“I think you always want more picks than what you have. Certainly, if there’s an opportunity to get extra picks, I’ll listen. One way to get extra picks is to trade back, but I don’t see us spending assets to trade up. I spent enough assets at the [2020 NHL Trade] Deadline trying to make the team deeper and better to try to go on a playoff run. Right now, we’re planning to pick 14th, but certainly what ends up happening, everyone’s doing their preparations, talking to other teams about possibilities. That leads to trade talk. As you get closer to draft day, teams will ask what you could trade back. I’ve had some of those conversations, but I expect more of those conversations to transpire over the next four or five days. Our chief scout, Tyler Wright, is in town now, and we’re going to be together and we’ll try to be ready for any scenarios that are presented. We’re ready to go at pick No. 14, but if the phone rings … you’ve got to be flexible and open to go in different directions.”

 

How do you judge your first full season in charge of the Oilers?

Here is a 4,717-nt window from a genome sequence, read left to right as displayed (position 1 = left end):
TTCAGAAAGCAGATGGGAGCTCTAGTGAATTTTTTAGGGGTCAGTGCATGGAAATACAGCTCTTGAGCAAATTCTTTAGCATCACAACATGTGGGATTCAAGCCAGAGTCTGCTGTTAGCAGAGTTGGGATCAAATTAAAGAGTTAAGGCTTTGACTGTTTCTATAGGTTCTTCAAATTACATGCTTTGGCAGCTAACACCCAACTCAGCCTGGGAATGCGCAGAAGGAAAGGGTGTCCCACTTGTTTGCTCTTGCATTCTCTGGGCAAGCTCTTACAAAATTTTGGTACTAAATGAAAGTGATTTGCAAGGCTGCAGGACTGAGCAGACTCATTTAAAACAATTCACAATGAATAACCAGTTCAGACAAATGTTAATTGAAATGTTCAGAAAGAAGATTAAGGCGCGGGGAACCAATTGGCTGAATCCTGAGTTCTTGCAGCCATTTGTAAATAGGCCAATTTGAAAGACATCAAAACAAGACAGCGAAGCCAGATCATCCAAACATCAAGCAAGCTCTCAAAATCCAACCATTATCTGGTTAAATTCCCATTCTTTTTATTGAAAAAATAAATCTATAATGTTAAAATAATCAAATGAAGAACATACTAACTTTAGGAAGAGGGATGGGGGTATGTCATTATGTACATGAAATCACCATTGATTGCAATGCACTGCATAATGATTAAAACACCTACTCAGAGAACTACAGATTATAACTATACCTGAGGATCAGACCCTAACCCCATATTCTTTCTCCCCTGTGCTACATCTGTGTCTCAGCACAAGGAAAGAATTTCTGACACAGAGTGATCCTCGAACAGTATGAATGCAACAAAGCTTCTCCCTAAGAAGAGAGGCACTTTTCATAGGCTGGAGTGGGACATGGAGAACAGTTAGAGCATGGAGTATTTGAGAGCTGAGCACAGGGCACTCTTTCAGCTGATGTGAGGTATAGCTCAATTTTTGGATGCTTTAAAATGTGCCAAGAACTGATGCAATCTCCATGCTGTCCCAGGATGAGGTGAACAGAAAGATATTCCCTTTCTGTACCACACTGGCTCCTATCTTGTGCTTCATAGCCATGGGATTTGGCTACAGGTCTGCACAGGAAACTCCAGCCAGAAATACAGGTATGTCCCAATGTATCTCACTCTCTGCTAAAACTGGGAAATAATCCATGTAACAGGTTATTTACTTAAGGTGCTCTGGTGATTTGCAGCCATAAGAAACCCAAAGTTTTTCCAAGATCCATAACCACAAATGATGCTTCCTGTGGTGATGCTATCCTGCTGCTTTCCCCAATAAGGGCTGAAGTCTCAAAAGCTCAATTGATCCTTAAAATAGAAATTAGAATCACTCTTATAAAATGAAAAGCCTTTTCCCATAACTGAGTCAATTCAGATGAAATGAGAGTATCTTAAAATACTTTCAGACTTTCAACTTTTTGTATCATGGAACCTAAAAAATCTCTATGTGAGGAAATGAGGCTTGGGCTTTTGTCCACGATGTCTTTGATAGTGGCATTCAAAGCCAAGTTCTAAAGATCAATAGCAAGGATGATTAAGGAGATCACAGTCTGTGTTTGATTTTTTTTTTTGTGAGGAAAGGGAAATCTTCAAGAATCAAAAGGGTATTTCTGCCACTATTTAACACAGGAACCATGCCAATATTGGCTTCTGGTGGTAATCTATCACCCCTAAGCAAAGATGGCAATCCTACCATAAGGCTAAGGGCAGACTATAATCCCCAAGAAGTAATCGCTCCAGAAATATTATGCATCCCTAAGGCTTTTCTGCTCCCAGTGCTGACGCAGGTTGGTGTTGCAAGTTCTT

“The 2019-20 season, for us, was two parts. It was the 71 games (37-25-9, .585 points percentage, fifth seed in the Western Conference), and then it was four games in a bubble (a loss to the Chicago Blackhawks in the best-of-5 Stanley Cup Qualifiers). If you judge us on the bubble, it was a disappointing season. We had higher expectations and aspirations. But if you judge us over the 71 games, I thought we made a lot of progress. We were second in the [Pacific] Division. We were in control of our own fate to play our way into the playoffs. We were No. 1 in power play (29.5 percent) and No. 2 in penalty killing (84.4 percent). We’ve gone from [25th] in points [percentage] to 12th. We moved up nine spots in goals-for and five spots in goals-against. In every metric, we had made an improvement over the previous year. I’m not going to weigh everything on the 71 games and forget the four, and vice versa. I can’t just evaluate the team on the four games against Chicago in early August. I thought we made progress. I thought (coach) Dave Tippett did a good job to get our team to compete on a nightly basis. We were competitive. The Western Conference is deep, and our challenge is in this offseason, to maintain what we’ve done and build on it.”